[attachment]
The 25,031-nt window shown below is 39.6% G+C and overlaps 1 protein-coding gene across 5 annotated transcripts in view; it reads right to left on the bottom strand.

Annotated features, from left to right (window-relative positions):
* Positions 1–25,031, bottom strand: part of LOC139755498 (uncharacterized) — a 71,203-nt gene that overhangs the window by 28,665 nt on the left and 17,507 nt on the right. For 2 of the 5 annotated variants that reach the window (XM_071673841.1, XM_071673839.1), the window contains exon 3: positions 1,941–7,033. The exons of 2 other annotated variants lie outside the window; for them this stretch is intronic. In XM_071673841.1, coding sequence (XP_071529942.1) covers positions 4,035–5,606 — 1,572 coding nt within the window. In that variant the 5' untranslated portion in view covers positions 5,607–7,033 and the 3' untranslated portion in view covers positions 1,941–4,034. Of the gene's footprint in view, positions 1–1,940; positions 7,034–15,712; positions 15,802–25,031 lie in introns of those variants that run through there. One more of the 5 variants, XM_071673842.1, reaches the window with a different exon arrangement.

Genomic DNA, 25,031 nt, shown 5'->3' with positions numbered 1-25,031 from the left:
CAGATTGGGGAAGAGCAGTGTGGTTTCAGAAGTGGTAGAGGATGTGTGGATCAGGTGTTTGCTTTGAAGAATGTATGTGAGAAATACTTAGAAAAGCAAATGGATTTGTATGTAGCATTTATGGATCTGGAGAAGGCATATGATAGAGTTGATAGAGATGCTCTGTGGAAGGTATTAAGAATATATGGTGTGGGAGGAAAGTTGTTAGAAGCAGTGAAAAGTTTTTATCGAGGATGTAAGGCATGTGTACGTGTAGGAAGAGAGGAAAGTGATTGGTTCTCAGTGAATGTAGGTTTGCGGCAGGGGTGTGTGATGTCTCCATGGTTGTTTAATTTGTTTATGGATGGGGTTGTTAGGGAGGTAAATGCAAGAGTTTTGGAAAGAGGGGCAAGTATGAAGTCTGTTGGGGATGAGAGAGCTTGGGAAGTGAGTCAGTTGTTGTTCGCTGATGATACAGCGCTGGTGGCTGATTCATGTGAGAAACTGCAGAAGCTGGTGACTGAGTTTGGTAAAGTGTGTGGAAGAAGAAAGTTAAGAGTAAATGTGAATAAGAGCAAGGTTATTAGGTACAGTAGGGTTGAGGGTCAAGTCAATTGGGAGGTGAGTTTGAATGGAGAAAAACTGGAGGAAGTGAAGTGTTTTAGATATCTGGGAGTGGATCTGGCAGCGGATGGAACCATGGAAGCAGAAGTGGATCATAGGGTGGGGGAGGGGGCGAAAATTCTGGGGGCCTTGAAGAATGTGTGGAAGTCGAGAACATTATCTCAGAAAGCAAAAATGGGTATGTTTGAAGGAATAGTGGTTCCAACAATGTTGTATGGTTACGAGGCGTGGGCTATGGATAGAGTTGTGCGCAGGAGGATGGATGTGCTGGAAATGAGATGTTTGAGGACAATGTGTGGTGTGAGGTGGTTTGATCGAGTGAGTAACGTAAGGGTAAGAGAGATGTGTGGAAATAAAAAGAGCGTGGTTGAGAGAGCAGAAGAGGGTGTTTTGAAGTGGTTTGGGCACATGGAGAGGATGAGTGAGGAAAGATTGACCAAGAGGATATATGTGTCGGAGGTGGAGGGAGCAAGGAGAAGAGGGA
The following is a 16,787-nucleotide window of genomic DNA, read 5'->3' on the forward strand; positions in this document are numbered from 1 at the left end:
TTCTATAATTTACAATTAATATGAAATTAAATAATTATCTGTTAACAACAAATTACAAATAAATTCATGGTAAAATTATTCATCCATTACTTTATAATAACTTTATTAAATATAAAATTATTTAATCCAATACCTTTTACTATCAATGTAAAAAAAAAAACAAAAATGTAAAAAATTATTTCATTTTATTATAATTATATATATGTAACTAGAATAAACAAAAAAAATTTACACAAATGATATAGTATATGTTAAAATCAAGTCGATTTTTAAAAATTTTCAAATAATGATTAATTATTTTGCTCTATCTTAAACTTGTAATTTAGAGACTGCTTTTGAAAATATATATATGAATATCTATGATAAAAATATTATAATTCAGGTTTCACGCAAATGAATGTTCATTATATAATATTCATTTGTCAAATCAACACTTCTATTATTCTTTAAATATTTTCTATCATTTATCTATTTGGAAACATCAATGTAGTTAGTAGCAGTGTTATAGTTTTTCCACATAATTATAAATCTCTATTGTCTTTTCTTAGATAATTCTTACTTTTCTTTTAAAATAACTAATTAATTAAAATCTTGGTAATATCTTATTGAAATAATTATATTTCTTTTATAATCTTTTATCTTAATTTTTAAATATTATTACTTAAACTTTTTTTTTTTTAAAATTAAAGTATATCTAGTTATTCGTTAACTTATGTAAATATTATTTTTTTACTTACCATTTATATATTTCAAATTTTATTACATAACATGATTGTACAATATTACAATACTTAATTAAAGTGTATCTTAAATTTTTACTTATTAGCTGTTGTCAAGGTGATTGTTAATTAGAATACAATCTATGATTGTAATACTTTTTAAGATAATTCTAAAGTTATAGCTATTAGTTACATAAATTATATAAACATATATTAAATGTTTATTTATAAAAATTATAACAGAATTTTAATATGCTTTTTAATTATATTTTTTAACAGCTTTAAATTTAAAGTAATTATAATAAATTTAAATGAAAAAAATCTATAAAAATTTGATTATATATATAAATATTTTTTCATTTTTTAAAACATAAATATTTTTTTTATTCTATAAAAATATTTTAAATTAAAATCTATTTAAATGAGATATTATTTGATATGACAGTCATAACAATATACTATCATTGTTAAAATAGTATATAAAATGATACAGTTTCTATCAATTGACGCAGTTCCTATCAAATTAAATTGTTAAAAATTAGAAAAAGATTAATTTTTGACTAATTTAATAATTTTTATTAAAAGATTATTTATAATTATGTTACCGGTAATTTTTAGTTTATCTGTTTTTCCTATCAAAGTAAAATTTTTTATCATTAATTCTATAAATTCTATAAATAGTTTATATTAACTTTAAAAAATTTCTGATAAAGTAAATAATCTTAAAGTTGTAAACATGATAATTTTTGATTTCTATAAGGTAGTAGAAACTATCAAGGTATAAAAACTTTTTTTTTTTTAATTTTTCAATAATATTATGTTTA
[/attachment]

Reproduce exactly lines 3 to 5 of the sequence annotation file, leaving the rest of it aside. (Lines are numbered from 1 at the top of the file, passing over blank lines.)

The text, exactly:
* Positions 1–25,031, bottom strand: part of LOC139755498 (uncharacterized) — a 71,203-nt gene that overhangs the window by 28,665 nt on the left and 17,507 nt on the right. For 2 of the 5 annotated variants that reach the window (XM_071673841.1, XM_071673839.1), the window contains exon 3: positions 1,941–7,033. The exons of 2 other annotated variants lie outside the window; for them this stretch is intronic. In XM_071673841.1, coding sequence (XP_071529942.1) covers positions 4,035–5,606 — 1,572 coding nt within the window. In that variant the 5' untranslated portion in view covers positions 5,607–7,033 and the 3' untranslated portion in view covers positions 1,941–4,034. Of the gene's footprint in view, positions 1–1,940; positions 7,034–15,712; positions 15,802–25,031 lie in introns of those variants that run through there. One more of the 5 variants, XM_071673842.1, reaches the window with a different exon arrangement.

Genomic DNA, 25,031 nt, shown 5'->3' with positions numbered 1-25,031 from the left:
CAGATTGGGGAAGAGCAGTGTGGTTTCAGAAGTGGTAGAGGATGTGTGGATCAGGTGTTTGCTTTGAAGAATGTATGTGAGAAATACTTAGAAAAGCAAATGGATTTGTATGTAGCATTTATGGATCTGGAGAAGGCATATGATAGAGTTGATAGAGATGCTCTGTGGAAGGTATTAAGAATATATGGTGTGGGAGGAAAGTTGTTAGAAGCAGTGAAAAGTTTTTATCGAGGATGTAAGGCATGTGTACGTGTAGGAAGAGAGGAAAGTGATTGGTTCTCAGTGAATGTAGGTTTGCGGCAGGGGTGTGTGATGTCTCCATGGTTGTTTAATTTGTTTATGGATGGGGTTGTTAGGGAGGTAAATGCAAGAGTTTTGGAAAGAGGGGCAAGTATGAAGTCTGTTGGGGATGAGAGAGCTTGGGAAGTGAGTCAGTTGTTGTTCGCTGATGATACAGCGCTGGTGGCTGATTCATGTGAGAAACTGCAGAAGCTGGTGACTGAGTTTGGTAAAGTGTGTGGAAGAAGAAAGTTAAGAGTAAATGTGAATAAGAGCAAGGTTATTAGGTACAGTAGGGTTGAGGGTCAAGTCAATTGGGAGGTGAGTTTGAATGGAGAAAAACTGGAGGAAGTGAAGTGTTTTAGATATCTGGGAGTGGATCTGGCAGCGGATGGAACCATGGAAGCAGAAGTGGATCATAGGGTGGGGGAGGGGGCGAAAATTCTGGGGGCCTTGAAGAATGTGTGGAAGTCGAGAACATTATCTCAGAAAGCAAAAATGGGTATGTTTGAAGGAATAGTGGTTCCAACAATGTTGTATGGTTACGAGGCGTGGGCTATGGATAGAGTTGTGCGCAGGAGGATGGATGTGCTGGAAATGAGATGTTTGAGGACAATGTGTGGTGTGAGGTGGTTTGATCGAGTGAGTAACGTAAGGGTAAGAGAGATGTGTGGAAATAAAAAGAGCGTGGTTGAGAGAGCAGAAGAGGGTGTTTTGAAGTGGTTTGGGCACATGGAGAGGATGAGTGAGGAAAGATTGACCAAGAGGATATATGTGTCGGAGGTGGAGGGAGCAAGGAGAAGAGGGA